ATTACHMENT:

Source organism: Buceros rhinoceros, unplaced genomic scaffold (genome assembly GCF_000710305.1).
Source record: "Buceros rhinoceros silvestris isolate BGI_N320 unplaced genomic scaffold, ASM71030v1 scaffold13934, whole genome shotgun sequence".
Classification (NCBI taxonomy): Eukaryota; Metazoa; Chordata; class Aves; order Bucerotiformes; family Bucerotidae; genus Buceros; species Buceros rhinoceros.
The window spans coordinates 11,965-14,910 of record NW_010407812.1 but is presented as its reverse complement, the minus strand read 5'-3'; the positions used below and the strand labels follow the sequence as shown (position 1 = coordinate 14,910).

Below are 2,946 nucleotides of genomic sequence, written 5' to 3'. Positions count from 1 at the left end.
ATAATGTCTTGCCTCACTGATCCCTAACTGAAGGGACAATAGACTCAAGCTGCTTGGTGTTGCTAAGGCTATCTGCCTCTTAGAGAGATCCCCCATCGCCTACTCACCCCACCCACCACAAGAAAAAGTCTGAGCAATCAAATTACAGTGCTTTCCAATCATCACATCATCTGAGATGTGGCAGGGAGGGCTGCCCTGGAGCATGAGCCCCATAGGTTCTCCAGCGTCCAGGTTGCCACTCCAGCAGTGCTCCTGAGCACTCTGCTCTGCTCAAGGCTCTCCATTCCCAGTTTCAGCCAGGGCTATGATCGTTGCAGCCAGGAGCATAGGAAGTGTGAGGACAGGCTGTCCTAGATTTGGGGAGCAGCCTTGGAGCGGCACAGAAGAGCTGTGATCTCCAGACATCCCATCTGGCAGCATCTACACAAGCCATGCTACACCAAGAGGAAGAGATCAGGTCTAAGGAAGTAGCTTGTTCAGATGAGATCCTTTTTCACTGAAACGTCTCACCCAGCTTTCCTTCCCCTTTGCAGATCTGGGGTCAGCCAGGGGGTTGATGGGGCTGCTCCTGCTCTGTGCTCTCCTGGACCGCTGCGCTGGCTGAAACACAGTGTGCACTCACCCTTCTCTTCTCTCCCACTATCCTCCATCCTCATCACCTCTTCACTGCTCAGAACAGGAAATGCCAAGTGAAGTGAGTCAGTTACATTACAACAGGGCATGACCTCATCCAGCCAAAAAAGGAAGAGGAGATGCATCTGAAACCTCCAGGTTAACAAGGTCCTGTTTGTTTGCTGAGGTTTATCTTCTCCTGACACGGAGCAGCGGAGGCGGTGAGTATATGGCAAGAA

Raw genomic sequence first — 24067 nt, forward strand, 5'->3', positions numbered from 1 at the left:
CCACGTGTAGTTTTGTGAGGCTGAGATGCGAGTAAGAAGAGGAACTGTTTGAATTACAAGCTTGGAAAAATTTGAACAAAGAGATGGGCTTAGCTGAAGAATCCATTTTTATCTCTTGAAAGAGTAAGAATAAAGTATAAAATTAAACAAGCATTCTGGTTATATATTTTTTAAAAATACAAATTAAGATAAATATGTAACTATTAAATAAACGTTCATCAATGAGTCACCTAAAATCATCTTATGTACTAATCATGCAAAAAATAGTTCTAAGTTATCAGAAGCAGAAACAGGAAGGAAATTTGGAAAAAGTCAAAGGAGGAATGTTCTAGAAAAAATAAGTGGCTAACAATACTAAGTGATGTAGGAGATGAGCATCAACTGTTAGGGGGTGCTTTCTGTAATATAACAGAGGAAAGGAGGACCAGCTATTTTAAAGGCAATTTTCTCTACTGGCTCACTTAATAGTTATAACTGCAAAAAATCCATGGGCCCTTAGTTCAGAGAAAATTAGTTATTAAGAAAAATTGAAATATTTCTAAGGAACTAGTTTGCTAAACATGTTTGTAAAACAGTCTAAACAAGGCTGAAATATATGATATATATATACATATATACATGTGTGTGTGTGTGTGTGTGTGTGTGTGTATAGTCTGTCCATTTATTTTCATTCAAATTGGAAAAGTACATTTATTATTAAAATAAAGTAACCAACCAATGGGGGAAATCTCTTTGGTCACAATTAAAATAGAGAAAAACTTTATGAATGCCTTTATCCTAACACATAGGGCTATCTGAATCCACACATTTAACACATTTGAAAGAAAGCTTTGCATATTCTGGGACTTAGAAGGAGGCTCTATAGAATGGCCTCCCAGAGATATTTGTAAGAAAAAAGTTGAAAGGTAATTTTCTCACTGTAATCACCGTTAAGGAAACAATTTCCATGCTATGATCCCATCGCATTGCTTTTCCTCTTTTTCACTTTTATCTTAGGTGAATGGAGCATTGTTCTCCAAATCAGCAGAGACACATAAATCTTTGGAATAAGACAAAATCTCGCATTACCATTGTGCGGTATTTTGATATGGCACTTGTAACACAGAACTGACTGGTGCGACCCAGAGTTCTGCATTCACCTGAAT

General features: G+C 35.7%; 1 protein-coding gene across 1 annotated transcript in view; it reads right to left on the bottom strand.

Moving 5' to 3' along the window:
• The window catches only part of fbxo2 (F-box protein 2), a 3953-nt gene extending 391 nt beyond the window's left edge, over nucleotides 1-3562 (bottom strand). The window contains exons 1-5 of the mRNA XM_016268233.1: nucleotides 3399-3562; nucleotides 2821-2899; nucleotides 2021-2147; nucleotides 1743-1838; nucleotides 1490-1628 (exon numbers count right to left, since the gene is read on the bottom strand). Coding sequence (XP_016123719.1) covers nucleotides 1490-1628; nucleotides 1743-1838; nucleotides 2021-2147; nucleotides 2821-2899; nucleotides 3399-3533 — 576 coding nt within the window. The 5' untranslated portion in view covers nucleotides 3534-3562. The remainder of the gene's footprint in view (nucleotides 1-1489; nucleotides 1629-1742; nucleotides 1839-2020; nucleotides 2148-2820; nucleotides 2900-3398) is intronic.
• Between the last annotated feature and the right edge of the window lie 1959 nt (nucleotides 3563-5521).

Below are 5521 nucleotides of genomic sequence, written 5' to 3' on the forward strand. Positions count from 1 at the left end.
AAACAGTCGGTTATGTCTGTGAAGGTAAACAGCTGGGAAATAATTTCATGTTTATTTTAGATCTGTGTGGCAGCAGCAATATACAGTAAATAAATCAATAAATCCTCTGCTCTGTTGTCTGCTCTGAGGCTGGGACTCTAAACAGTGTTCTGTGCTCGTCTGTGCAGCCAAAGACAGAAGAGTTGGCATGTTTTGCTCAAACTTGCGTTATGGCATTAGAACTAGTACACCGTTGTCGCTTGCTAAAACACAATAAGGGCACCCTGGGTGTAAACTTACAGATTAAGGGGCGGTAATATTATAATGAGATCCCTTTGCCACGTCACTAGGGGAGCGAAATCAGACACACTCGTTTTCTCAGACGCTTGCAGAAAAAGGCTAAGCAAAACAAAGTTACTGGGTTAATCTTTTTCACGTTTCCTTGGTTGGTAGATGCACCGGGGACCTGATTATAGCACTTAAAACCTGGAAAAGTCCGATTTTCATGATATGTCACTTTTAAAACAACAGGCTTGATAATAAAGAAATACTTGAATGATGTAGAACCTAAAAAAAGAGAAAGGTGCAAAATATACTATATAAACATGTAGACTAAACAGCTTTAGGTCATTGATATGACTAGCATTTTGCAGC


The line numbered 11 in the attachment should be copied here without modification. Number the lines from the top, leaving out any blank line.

• The window catches only part of fbxo2 (F-box protein 2), a 3953-nt gene extending 391 nt beyond the window's left edge, over nucleotides 1-3562 (bottom strand). The window contains exons 1-5 of the mRNA XM_016268233.1: nucleotides 3399-3562; nucleotides 2821-2899; nucleotides 2021-2147; nucleotides 1743-1838; nucleotides 1490-1628 (exon numbers count right to left, since the gene is read on the bottom strand). Coding sequence (XP_016123719.1) covers nucleotides 1490-1628; nucleotides 1743-1838; nucleotides 2021-2147; nucleotides 2821-2899; nucleotides 3399-3533 — 576 coding nt within the window. The 5' untranslated portion in view covers nucleotides 3534-3562. The remainder of the gene's footprint in view (nucleotides 1-1489; nucleotides 1629-1742; nucleotides 1839-2020; nucleotides 2148-2820; nucleotides 2900-3398) is intronic.